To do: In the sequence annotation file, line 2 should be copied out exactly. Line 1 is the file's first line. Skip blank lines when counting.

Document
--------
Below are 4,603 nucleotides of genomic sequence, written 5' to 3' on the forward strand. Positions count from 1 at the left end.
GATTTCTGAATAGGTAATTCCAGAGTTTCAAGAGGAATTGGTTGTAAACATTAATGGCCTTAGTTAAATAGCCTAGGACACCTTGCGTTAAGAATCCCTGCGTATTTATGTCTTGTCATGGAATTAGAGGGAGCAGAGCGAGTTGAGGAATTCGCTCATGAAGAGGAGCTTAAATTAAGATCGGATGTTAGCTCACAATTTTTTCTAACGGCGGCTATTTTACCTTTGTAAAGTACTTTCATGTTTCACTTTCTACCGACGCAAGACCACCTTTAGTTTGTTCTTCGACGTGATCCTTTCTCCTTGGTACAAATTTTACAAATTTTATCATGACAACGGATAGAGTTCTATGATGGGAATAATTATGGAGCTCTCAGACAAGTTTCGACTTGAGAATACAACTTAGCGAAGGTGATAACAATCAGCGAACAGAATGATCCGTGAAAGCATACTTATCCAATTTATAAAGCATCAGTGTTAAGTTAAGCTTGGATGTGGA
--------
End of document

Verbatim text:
GATTTCTGAATAGGTAATTCCAGAGTTTCAAGAGGAATTGGTTGTAAACATTAATGGCCTTAGTTAAATAGCCTAGGACACCTTGCGTTAAGAATCCCTGCGTATTTATGTCTTGTCATGGAATTAGAGGGAGCAGAGCGAGTTGAGGAATTCGCTCATGAAGAGGAGCTTAAATTAAGATCGGATGTTAGCTCACAATTTTTTCTAACGGCGGCTATTTTACCTTTGTAAAGTACTTTCATGTTTCACTTTCTACCGACGCAAGACCACCTTTAGTTTGTTCTTCGACGTGATCCTTTCTCCTTGGTACAAATTTTACAAATTTTATCATGACAACGGATAGAGTTCTATGATGGGAATAATTATGGAGCTCTCAGACAAGTTTCGACTTGAGAATACAACTTAGCGAAGGTGATAACAATCAGCGAACAGAATGATCCGTGAAAGCATACTTATCCAATTTATAAAGCATCAGTGTTAAGTTAAGCTTGGATGTGGA